The Sarah Jane Adventures

Having wrapped up Torchwood a few weeks back, I've now reached the end of The Sarah Jane Adventures in my New Who rewatch. I had previously seen only the first two and a half of the five series, plus the Matt Smith episode, so a fair bit of it was new to me. I strongly recommend them all; in a previous discussion the view was expressed that there is one episode that is a bit duff, but I actually enjoyed it, and Suranne Jones, guesting as the Mona Lisa, is clearly trying out for her role as the incarnate Tardis a few months later.

In particular, I want to single out the fourth season as a moment when the show really does hit the right note every time. This is the season that includes the Old Who meets New Who Death of the Doctor (watch it yourself – Part 1, Part 2), Katy Manning returning as Jo Grant (now Jo Jones, of course), Finn "Loras Tyrell" Jones as her grandson, and David "William Hartnell" Bradley as an evil vulture alien. There's a view that Matt Smith is at his absolute best in this story; he's certainly at the top of his game, and everyone is brilliant.

Without being too snarky, one of the strengths of Season 4 is that Tommy Knight, who plays Sarah Jane's adopted son Luke and is frankly the weakest of the regular cast, gets shuffled off to Oxford in the first episode and appears only occasionally thereafter, leaving the field to the much stronger Daniel Anthony as Clyde and Anjli Mohindra as Rani, plus of course Lis Sladen herself as our heroine. I still miss Yasmine Paige, who played Maria in the first series, but it's a strong line-up. The fifth and sadly truncated final season brings in twelve-year-old Sinead Michael as another human child created by aliens, adopted by Sarah, and she shows promise; though the best story of the three is the middle one, The Curse of Clyde Langer, where poor Clyde finds that he is rejected by everyone, a brilliant evocation of teenage isolation. (NB that Clyde's mother is played by an actress only eight years older than the cherubic Daniel Anthony.)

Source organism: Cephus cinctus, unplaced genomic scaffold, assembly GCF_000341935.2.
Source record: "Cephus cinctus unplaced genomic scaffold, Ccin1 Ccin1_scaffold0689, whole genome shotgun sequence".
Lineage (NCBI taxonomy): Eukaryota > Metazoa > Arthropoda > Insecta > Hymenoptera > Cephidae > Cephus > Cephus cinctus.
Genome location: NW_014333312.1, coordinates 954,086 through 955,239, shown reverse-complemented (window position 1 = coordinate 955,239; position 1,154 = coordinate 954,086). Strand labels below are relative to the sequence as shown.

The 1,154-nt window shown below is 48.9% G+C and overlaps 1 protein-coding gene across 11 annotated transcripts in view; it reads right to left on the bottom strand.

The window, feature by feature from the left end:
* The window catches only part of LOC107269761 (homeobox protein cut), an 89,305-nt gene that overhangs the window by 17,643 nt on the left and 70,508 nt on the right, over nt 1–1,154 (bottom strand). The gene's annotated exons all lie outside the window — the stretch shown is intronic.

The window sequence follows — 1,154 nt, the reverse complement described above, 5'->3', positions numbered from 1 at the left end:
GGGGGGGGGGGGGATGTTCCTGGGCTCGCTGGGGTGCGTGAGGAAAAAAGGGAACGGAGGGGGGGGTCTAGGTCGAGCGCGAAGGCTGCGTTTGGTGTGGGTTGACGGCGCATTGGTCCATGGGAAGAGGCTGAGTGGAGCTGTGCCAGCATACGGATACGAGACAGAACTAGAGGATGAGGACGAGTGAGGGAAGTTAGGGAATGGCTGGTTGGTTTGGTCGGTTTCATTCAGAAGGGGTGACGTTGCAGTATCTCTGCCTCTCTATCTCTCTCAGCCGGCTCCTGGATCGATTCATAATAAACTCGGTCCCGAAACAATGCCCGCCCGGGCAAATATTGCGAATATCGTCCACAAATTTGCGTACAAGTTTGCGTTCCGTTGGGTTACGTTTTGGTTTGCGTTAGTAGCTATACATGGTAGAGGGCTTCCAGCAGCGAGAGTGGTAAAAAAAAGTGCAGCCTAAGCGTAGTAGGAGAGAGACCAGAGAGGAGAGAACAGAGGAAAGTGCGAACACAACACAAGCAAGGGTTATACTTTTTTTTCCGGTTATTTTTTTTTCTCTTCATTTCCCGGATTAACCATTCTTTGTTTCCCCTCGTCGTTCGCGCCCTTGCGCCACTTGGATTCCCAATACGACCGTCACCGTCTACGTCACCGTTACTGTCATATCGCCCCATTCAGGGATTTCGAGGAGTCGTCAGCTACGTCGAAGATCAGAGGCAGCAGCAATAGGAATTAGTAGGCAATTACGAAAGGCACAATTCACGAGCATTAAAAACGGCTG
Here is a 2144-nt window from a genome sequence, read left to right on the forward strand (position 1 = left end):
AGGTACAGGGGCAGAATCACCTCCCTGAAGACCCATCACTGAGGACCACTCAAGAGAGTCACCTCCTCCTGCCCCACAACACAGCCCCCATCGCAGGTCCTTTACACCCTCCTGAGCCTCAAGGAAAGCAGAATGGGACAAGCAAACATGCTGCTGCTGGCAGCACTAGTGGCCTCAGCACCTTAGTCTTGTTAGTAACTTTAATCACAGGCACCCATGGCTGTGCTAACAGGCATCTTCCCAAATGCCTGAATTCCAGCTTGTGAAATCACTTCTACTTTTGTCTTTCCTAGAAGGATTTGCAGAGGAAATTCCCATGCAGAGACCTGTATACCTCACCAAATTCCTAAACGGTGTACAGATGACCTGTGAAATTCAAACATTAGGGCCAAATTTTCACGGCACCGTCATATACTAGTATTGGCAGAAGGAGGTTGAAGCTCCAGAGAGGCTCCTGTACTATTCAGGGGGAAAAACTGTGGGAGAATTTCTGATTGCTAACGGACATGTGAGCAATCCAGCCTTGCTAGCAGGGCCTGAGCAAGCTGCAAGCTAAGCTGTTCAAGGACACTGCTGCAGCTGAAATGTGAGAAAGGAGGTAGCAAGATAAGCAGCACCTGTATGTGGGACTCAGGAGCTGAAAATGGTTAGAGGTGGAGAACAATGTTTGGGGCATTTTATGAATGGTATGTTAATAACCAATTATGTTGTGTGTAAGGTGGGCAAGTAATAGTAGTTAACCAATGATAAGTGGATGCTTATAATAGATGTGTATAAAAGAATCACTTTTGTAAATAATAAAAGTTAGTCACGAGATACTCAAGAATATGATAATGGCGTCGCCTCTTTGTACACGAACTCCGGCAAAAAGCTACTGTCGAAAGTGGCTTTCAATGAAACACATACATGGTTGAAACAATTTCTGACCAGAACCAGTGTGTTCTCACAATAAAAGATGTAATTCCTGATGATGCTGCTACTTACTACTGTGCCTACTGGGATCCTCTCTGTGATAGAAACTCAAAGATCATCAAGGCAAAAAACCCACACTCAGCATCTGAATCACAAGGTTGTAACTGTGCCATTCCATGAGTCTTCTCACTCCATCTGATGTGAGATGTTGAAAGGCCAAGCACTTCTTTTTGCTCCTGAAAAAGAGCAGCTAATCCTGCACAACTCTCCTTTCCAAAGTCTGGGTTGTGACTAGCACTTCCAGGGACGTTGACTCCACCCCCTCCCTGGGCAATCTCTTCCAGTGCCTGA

It's a shame that the Sarah Jane Adventures never quite got the wider fandom traction that Torchwood did – and I include myself in that criticism, having watched only a few more than half of the stories first time round. They do catch the sense of adventure of Old Who well, and they are comfortingly familiar in format for us old school fans, with roughly half-hour episodes and cliff-hangers. And they remind us old 'uns that we were right about Lis Sladen and Sarah Jane back in the 1970s, when so much else has changed since.

Where might we have gone? Luke was gayAce would have reappearedthe giant spiders were toyed with but discarded.

While we're on the subject, I also want to praise the ten Sarah Jane audiobooks, which are surely the only range of Who spinoff audios which made it into double figures without a single duff entry. Eight of the ten were read by Elisabeth Sladen, the last two by Daniel Anthony and Anjli Mohindra. They're a great way of passing a CD-length of time, especially with fans or potential fans of the appropriate age group.

I'll leave you with the last minute of the last episode broadcast during Elisabeth Sladen's lifetime. You may find you have something in your eye at the end.

One thought on “The Sarah Jane Adventures

  1. I looked at the photos and recognised it from Skyfall, although research tells me they didn’t actually film there, just built a set based on the actual place.

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